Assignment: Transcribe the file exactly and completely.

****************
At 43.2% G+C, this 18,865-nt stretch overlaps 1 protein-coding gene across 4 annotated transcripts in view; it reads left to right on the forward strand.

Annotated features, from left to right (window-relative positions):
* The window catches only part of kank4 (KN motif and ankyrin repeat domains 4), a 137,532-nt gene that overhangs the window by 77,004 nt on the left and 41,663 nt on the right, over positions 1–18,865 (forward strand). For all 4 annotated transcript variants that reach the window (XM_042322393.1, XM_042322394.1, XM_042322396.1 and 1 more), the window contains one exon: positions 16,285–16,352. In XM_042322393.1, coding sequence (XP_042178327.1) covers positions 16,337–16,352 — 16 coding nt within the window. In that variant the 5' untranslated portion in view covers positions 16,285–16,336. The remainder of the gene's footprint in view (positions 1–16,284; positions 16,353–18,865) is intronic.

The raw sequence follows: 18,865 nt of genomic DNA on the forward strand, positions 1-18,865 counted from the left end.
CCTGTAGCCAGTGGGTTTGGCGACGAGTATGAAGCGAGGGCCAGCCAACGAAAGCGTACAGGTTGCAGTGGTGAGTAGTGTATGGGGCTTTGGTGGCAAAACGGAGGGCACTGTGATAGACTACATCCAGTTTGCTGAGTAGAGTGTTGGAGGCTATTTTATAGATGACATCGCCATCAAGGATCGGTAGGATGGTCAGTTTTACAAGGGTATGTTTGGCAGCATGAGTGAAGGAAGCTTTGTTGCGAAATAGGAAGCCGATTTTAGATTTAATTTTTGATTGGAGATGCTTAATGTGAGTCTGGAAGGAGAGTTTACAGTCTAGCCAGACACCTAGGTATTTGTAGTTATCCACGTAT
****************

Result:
At 43.2% G+C, this 18,865-nt stretch overlaps 1 protein-coding gene across 4 annotated transcripts in view; it reads left to right on the forward strand.

Annotated features, from left to right (window-relative positions):
* The window catches only part of kank4 (KN motif and ankyrin repeat domains 4), a 137,532-nt gene that overhangs the window by 77,004 nt on the left and 41,663 nt on the right, over positions 1–18,865 (forward strand). For all 4 annotated transcript variants that reach the window (XM_042322393.1, XM_042322394.1, XM_042322396.1 and 1 more), the window contains one exon: positions 16,285–16,352. In XM_042322393.1, coding sequence (XP_042178327.1) covers positions 16,337–16,352 — 16 coding nt within the window. In that variant the 5' untranslated portion in view covers positions 16,285–16,336. The remainder of the gene's footprint in view (positions 1–16,284; positions 16,353–18,865) is intronic.

The raw sequence follows: 18,865 nt of genomic DNA on the forward strand, positions 1-18,865 counted from the left end.
CCTGTAGCCAGTGGGTTTGGCGACGAGTATGAAGCGAGGGCCAGCCAACGAAAGCGTACAGGTTGCAGTGGTGAGTAGTGTATGGGGCTTTGGTGGCAAAACGGAGGGCACTGTGATAGACTACATCCAGTTTGCTGAGTAGAGTGTTGGAGGCTATTTTATAGATGACATCGCCATCAAGGATCGGTAGGATGGTCAGTTTTACAAGGGTATGTTTGGCAGCATGAGTGAAGGAAGCTTTGTTGCGAAATAGGAAGCCGATTTTAGATTTAATTTTTGATTGGAGATGCTTAATGTGAGTCTGGAAGGAGAGTTTACAGTCTAGCCAGACACCTAGGTATTTGTAGTTATCCACGTAT